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Putting The Squeeze On Nitrogen For High Energy Materials

Date:
September 9, 2008
Source:
Carnegie Institution
Summary:
Researchers from the Carnegie Institution's Geophysical Laboratory report changes in the melting temperature of solid nitrogen at pressures up to 120 gigapascals and temperatures reaching 2,500 Kelvin. These results, plus observed changes in the structure of solid nitrogen at high pressures, could lead to new high energy nitrogen- or hydrogen-based fuels in the future. Hypothesized nitrogen polymers could form materials with higher energy content than any known non-nuclear material.

Left: Raman-laser heating setup for experiment; blue laser was used to interrogate the nitrogen sample at high pressures and temperatures in a diamond anvil cell (photo courtesy of Seth King). Right: schematic of nitrogen transformations under pressure.
Credit: Carnegie Institution

Nitrogen atoms like to travel in pairs, hooked together by one of the strongest chemical bonds in nature. By subjecting nitrogen molecules to extreme temperatures and pressures scientists are getting a new understanding of not only nitrogen but other similar molecules, including hydrogen.

In the current online edition of Physical Review Letters, researchers from the Carnegie Institution's Geophysical Laboratory report changes in the melting temperature of solid nitrogen at pressures up to 120 gigapascals (more than a million atmospheres) and temperatures reaching 2,500 Kelvin (more than 4000 Fahrenheit). These results, plus observed changes in the structure of solid nitrogen at high pressures, could lead to new high energy nitrogen- or hydrogen-based fuels in the future. Hypothesized nitrogen polymers could form materials with higher energy content than any known non-nuclear material.

Alexander Goncharov, Viktor Struzhkin, and Russell Hemley from Carnegie, with Jonathan Crowhurst from Lawrence Livermore National Laboratory, compressed liquid nitrogen in a device known as a diamond anvil cell, which generates ultrahigh pressures by squeezing a sample between two gem-quality diamonds. Because the diamonds are transparent to most wavelengths of light, the sample can be heated by a laser during the experiment. A technique called Raman spectroscopy uses light emitted by the heated sample to analyze changes in the sample's molecular structure as they occur.

"Until now, no one had made these kinds of in situ observations of nitrogen at such extreme temperatures and pressures," says Goncharov. "Our measurements of the melting line and the vibration properties of the fluid indicated by the Raman spectroscopy give us a very clear picture of how nitrogen and its molecular bonds respond under these conditions."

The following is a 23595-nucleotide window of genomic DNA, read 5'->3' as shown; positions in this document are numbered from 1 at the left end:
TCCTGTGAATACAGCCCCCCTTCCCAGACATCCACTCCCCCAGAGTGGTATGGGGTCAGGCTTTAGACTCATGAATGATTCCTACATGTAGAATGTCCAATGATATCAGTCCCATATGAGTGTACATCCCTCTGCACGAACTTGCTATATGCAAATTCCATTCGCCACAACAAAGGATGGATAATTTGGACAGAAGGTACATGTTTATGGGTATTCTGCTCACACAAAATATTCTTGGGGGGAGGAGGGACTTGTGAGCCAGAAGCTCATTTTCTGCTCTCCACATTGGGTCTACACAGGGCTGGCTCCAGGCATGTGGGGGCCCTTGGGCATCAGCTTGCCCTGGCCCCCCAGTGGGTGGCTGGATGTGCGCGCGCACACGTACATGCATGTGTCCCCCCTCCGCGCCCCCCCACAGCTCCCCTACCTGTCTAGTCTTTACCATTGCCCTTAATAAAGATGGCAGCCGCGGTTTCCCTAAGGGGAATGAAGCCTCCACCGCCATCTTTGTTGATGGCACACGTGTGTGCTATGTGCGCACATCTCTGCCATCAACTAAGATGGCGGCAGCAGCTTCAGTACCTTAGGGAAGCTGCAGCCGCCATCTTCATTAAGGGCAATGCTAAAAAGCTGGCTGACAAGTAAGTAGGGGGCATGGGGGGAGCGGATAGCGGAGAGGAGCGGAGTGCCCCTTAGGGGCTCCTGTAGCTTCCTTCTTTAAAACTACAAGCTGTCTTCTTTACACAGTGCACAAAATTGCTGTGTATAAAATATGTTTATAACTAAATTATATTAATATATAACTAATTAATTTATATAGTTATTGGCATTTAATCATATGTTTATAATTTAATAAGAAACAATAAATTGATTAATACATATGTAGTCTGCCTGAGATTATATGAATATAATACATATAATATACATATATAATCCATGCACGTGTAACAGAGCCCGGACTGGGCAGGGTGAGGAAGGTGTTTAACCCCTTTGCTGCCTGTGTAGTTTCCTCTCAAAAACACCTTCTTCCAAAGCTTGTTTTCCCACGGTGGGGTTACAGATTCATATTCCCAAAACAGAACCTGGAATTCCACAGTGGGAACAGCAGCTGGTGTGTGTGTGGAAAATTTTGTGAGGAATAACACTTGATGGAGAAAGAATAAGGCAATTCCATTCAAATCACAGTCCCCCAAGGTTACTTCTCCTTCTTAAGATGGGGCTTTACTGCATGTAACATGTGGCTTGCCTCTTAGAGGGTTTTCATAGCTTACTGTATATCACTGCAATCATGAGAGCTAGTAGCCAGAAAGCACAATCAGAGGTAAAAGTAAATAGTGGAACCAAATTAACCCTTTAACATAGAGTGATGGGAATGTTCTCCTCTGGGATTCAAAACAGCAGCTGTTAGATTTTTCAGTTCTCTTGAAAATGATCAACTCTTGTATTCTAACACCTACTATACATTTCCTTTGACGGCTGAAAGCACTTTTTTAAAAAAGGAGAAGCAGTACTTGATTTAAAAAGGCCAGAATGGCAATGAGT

A chart of the temperatures and pressures at which a substance changes from one phase to another (from liquid to gas, from one crystal structure to another, and so on) is called a phase diagram. For nitrogen, as well as most other materials, the high temperature and pressure regions of the phase diagram are relatively unexplored territories. Researchers hope that these unexplored regions may harbor new materials with useful properties.

At room temperature and atmospheric pressure, nitrogen is a gas, but it can be cooled and compressed to form a liquid or a solid, depending on the temperature and pressure. Even as it changes phases, however, the nitrogen remains a two atom (diatomic) molecule, held together by a strong—and energy rich—triple bond.

"Nitrogen compounds tend to be high energy density materials," says Goncharov. "Pure nitrogen can be a powerful fuel or explosive if one can figure out how to associate nitrogen atoms in a material other than as a triple-bonded diatomic molecule. Recent experiments have shown that nitrogen transforms to nonmolecular single-bonded phases at very high pressure. These could serve as high energy density materials if preserved on a return to ambient pressure. Our results will help show the way to synthesize these materials at less extreme conditions."

Filling the gaps in nitrogen's phase diagram has implications for the study of other critical materials, say Goncharov. "Nitrogen is an archetypal diatomic molecule. Knowledge of its phase diagram and other properties gives a hint about the behavior of other diatomics, among which is hydrogen. Many key transformations and other phenomena occur in nitrogen at much lower pressures than in hydrogen," he says. "Hydrogen is a fuel for the future. It is theorized to have fascinating properties under high pressure, including transformation to metallic, superconducting and superfluid states. Whether the materials with such properties can be recovered and stabilized at ambient pressure remains an open question. But with nitrogen, we are moving ahead quickly. "


Story Source:

The above story is based on materials provided by Carnegie Institution. Note: Materials may be edited for content and length.


Cite This Page:

Carnegie Institution. "Putting The Squeeze On Nitrogen For High Energy Materials." ScienceDaily. ScienceDaily, 9 September 2008. <www.sciencedaily.com/releases/2008/09/080903134318.htm>.
Carnegie Institution. (2008, September 9). Putting The Squeeze On Nitrogen For High Energy Materials. ScienceDaily. Retrieved July 29, 2014 from www.sciencedaily.com/releases/2008/09/080903134318.htm
Carnegie Institution. "Putting The Squeeze On Nitrogen For High Energy Materials." ScienceDaily. www.sciencedaily.com/releases/2008/09/080903134318.htm (accessed July 29, 2014).

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